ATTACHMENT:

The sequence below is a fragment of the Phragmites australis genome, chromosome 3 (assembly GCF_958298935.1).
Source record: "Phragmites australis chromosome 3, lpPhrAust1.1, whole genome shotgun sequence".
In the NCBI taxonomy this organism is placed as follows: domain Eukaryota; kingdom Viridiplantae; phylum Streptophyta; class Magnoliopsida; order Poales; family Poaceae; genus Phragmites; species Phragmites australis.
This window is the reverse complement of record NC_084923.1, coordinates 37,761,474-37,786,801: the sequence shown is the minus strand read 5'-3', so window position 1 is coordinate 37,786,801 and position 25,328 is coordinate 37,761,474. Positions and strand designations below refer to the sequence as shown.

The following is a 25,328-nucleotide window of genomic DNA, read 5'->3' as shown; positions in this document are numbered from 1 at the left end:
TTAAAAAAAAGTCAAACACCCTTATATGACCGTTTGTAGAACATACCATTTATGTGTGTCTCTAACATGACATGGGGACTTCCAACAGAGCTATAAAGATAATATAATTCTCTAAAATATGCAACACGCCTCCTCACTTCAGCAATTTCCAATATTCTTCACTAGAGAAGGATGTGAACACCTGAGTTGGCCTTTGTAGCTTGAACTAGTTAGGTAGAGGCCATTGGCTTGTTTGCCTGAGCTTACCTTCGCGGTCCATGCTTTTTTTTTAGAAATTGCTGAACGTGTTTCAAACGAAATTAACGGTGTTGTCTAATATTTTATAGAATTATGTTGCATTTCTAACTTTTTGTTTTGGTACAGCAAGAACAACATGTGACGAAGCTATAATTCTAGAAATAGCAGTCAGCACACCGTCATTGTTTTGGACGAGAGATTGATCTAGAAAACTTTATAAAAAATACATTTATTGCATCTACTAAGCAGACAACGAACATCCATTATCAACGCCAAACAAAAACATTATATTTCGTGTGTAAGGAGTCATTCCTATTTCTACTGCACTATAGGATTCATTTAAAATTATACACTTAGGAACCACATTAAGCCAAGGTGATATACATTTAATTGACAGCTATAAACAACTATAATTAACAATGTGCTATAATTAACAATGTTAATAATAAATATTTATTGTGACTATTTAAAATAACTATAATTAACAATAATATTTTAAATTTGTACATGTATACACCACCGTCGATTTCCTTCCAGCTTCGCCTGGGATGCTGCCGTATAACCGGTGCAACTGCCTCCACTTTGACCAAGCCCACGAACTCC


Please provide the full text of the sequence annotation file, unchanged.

The sequence below is a fragment of the Phragmites australis genome, chromosome 3 (assembly GCF_958298935.1).
Source record: "Phragmites australis chromosome 3, lpPhrAust1.1, whole genome shotgun sequence".
In the NCBI taxonomy this organism is placed as follows: domain Eukaryota; kingdom Viridiplantae; phylum Streptophyta; class Magnoliopsida; order Poales; family Poaceae; genus Phragmites; species Phragmites australis.
This window is the reverse complement of record NC_084923.1, coordinates 37,761,474-37,786,801: the sequence shown is the minus strand read 5'-3', so window position 1 is coordinate 37,786,801 and position 25,328 is coordinate 37,761,474. Positions and strand designations below refer to the sequence as shown.

The following is a 25,328-nucleotide window of genomic DNA, read 5'->3' as shown; positions in this document are numbered from 1 at the left end:
TTAAAAAAAAGTCAAACACCCTTATATGACCGTTTGTAGAACATACCATTTATGTGTGTCTCTAACATGACATGGGGACTTCCAACAGAGCTATAAAGATAATATAATTCTCTAAAATATGCAACACGCCTCCTCACTTCAGCAATTTCCAATATTCTTCACTAGAGAAGGATGTGAACACCTGAGTTGGCCTTTGTAGCTTGAACTAGTTAGGTAGAGGCCATTGGCTTGTTTGCCTGAGCTTACCTTCGCGGTCCATGCTTTTTTTTTAGAAATTGCTGAACGTGTTTCAAACGAAATTAACGGTGTTGTCTAATATTTTATAGAATTATGTTGCATTTCTAACTTTTTGTTTTGGTACAGCAAGAACAACATGTGACGAAGCTATAATTCTAGAAATAGCAGTCAGCACACCGTCATTGTTTTGGACGAGAGATTGATCTAGAAAACTTTATAAAAAATACATTTATTGCATCTACTAAGCAGACAACGAACATCCATTATCAACGCCAAACAAAAACATTATATTTCGTGTGTAAGGAGTCATTCCTATTTCTACTGCACTATAGGATTCATTTAAAATTATACACTTAGGAACCACATTAAGCCAAGGTGATATACATTTAATTGACAGCTATAAACAACTATAATTAACAATGTGCTATAATTAACAATGTTAATAATAAATATTTATTGTGACTATTTAAAATAACTATAATTAACAATAATATTTTAAATTTGTACATGTATACACCACCGTCGATTTCCTTCCAGCTTCGCCTGGGATGCTGCCGTATAACCGGTGCAACTGCCTCCACTTTGACCAAGCCCACGAACTCC